Do I need to pay tax on my savings?

Right now, this question has never felt more important.

If you’ve taken out a savings product recently, you may have noticed interest rates are higher. And this is certainly good news when it comes to growing your money. But equally – earning more interest on your savings could see you paying more tax.

Because of today’s higher savings rates, 2.7 million savers are expected to pay tax on their savings over 2023 and 2024 – according to HMRC. That’s four times the number of people from just four years ago.

Don’t panic, though.

Because there are steps available to help you reduce the tax you pay on your savings.

How does tax on your savings work?

  • To be clear, you don’t get taxed on the money you put into your savings account. Tax is taken from the interest you earn on your savings.
  • Through a Personal Savings Allowance, you could earn up to a certain amount of tax-free interest on your savings each year (6 April to 5 April). Find out how by using our Personal Savings Allowance Calculator.
  • If you earn more interest on your savings than your Personal Savings Allowance, you’ll pay tax.
  • The amount of tax you pay depends on the income you earn – and the tax band you’re in.

What a pay rise could mean for your savings

The latest wage boosts have seen more adults than ever falling into the higher rate tax band. With one in five set to become higher rate taxpayers by 2027.

Why is this important?

Your tax band plays a big role in the amount of tax you pay on your savings.

Firstly, the higher your band is, the more you’re taxed. (Basic rate taxpayers pay 20% in tax, higher rate taxpayers will pay 40%, and for additional rate taxpayers it’s 45%.)

And secondly, moving from a basic rate tax band to higher rate tax band means your Personal Savings Allowance will halve to £500. So, through your allowance, you’ll be unable to protect as much of your savings from tax.

How much do you need in savings before paying tax?

These days, with savings rates higher, the amount you need in a savings account is much less, before you need to start paying tax on the interest.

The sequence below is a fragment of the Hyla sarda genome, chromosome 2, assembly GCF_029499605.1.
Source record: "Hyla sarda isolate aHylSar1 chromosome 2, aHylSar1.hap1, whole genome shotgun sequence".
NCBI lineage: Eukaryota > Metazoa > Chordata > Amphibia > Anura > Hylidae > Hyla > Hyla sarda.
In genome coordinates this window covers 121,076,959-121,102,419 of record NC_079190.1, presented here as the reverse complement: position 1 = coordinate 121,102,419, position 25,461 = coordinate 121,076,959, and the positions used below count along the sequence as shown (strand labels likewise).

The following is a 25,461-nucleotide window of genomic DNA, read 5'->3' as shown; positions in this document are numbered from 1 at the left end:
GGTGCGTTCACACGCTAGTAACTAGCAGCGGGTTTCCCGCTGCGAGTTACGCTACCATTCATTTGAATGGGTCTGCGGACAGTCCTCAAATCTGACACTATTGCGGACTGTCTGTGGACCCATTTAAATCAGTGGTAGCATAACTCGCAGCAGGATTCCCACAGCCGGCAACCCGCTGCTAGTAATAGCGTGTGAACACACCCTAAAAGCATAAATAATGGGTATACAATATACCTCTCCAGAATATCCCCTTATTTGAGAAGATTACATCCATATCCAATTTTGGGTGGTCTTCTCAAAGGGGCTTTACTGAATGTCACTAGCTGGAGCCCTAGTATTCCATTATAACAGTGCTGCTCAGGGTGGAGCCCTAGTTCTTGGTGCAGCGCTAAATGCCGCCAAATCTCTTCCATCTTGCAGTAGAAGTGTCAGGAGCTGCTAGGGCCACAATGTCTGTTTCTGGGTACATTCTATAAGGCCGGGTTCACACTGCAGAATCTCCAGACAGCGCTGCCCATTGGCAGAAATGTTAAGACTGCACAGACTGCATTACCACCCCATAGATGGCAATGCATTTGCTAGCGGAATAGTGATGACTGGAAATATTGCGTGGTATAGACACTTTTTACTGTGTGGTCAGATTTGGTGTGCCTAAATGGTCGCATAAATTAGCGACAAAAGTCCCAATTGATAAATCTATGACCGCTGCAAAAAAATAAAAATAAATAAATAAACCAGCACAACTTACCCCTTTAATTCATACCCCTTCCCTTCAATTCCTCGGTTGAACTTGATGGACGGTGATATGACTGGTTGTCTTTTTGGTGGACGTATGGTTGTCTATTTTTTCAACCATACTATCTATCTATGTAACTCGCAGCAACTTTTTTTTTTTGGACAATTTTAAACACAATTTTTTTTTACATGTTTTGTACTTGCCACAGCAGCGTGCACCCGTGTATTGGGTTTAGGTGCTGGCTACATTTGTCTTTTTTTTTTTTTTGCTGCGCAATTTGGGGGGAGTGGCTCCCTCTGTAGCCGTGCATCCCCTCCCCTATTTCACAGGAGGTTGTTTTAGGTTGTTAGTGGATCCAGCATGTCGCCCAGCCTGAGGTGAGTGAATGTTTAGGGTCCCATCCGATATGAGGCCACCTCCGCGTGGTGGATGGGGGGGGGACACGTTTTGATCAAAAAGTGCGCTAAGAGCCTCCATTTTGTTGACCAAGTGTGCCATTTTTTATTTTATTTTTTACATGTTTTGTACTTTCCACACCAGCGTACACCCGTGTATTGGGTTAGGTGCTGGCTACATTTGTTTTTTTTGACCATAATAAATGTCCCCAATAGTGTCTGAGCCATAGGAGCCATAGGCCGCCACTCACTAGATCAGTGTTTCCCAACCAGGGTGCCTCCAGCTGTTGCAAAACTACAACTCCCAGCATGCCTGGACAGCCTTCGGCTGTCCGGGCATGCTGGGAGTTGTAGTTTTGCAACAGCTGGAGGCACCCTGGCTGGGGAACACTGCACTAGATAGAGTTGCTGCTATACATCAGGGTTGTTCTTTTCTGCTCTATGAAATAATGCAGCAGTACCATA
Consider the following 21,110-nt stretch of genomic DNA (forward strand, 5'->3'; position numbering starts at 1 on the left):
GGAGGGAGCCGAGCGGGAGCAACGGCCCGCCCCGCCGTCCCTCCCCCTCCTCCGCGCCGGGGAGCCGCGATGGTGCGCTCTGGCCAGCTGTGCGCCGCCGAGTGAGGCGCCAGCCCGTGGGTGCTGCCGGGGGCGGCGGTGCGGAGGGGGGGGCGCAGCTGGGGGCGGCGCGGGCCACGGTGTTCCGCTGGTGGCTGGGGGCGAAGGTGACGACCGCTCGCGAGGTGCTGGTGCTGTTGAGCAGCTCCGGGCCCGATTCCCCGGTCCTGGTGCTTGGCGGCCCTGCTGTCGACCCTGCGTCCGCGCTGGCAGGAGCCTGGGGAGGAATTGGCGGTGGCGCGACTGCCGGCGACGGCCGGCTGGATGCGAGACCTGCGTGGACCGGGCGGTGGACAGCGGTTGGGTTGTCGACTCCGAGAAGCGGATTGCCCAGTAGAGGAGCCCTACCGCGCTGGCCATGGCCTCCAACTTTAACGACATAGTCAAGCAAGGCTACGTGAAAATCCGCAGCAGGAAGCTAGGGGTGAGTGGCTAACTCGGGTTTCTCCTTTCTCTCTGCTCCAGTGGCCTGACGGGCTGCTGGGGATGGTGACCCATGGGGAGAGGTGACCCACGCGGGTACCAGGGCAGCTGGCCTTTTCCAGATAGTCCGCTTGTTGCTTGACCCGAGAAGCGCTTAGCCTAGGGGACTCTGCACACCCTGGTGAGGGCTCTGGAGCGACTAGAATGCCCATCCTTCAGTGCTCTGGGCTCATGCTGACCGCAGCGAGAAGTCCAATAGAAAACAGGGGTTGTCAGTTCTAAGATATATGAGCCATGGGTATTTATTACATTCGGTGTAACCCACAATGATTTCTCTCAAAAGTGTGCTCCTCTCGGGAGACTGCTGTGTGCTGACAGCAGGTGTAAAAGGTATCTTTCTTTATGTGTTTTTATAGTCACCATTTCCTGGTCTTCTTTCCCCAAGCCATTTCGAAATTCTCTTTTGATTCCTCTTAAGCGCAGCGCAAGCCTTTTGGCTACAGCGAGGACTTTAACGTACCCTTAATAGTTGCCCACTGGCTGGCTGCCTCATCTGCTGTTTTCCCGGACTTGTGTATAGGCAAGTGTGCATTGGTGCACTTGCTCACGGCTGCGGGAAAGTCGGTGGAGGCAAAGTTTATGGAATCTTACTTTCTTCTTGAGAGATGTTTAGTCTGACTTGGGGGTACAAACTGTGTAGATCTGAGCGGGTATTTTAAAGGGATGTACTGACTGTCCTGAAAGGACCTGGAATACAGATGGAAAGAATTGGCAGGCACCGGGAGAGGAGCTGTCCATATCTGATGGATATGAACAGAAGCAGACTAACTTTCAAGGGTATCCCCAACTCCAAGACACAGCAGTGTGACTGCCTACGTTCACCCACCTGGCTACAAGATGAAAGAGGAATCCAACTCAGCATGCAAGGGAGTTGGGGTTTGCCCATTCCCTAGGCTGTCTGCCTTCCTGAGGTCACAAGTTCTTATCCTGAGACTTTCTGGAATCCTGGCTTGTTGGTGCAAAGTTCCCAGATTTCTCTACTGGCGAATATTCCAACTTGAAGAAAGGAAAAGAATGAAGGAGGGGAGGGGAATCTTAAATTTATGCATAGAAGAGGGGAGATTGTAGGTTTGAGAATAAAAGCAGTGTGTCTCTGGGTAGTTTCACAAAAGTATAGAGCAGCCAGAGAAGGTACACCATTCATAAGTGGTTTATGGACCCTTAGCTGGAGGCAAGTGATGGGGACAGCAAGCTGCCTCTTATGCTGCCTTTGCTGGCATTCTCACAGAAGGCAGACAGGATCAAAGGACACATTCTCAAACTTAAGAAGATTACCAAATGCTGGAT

For example, based on an easy access account with a rate of 5%, here’s how much you’d need in savings before interest is taxed.

Tax band Basic rate Higher rate Additional
Balance before interest is taxed £20,001 £10,001 Tax is paid on all savings

How tax could eat into your savings pot

To give you an idea, let’s say you have a total pot of £30,000 in savings in a 1 year fixed rate bond – with a current interest rate of 5.00%.

In 12 months, you’d earn £1,500 in interest. Taking into account the Personal Savings Allowance:

  • If you’re a basic rate taxpayer, you’d be taxed on £500 at 20%. So, in a year you’d pay £100.
  • If you’re a higher rate taxpayer, you’d be taxed on £1,000 at 40%. So, in a year you’d pay £400.
  • If you’re an additional rate taxpayer, you’d be taxed on the full amount of £1,500 at 45%. So, in a year you’d pay £675.

Yep, paying that amount in tax each year could have a huge impact on your savings.

Although the Personal Savings Allowance might not be enough on its own, there are other options…

This is where an ISA could really help you

The great thing with an ISA is that, unlike the Personal Savings Allowance, it doesn’t matter how much you earn.

  • Every UK resident is entitled to an ISA allowance.
  • Each tax year (April 6 to April 5), you can typically put up to £20,000 into an ISA depending on your age.
  • The interest you earn is free from income tax and capital gains tax.

Over 2023/24, ISAs are set to save us an estimated £6.7 billion in tax – according to the Office for National Statistics.

Different types of ISAs

There are six types of ISAs to choose from, including:

  • Easy access ISA– if you want flexibility to access your money regularly. (Ideal for an emergency fund.)
  • Fixed rate ISA – if you don’t need to access your money for one to five years. (Ideal for short-term goals.)
  • Stocks and shares ISA – if you don’t need to access your money for at least five years. And you’re willing to accept some risk to your capital. (Ideal for long-term goals.)

Right now, you can split your allowance of £20,000 between the different types of ISAs. And from April 2024, ISAs will be more accessible and flexible than ever.

More flexibility and control

  • From April 2024, you can have different products under one ISA (in the same tax year).
  • So, if you have a Cash ISA, you’ll be able to spread your £20,000 allowance across a mix of easy access Cash ISA and fixed rate Cash ISA products.
  • Being able to use other providers and products at the same time means you can switch to competitive deals when they’re available.

This is such an exciting time to save your money. But with more savers impacted by tax, we’re to help you get the most out of your savings.

Why not browse our range of ISAs.

Or you can speak to one of our friendly ISA specialists – to help you make informed decisions. And grow your savings in a tax-efficient way over the long term.

To get started, you can either:

  • Call us on 0345 600 6898
  • Request a call back
  • Visit your local branch

You could benefit from a free and quick chat today.

Important information

Stock market-based investments are not like Building Society savings accounts. The value of your investments and any income can go down or up and you may get back less than you invest. The way your savings are taxed depends on your personal circumstances. Tax rules may change in the future.

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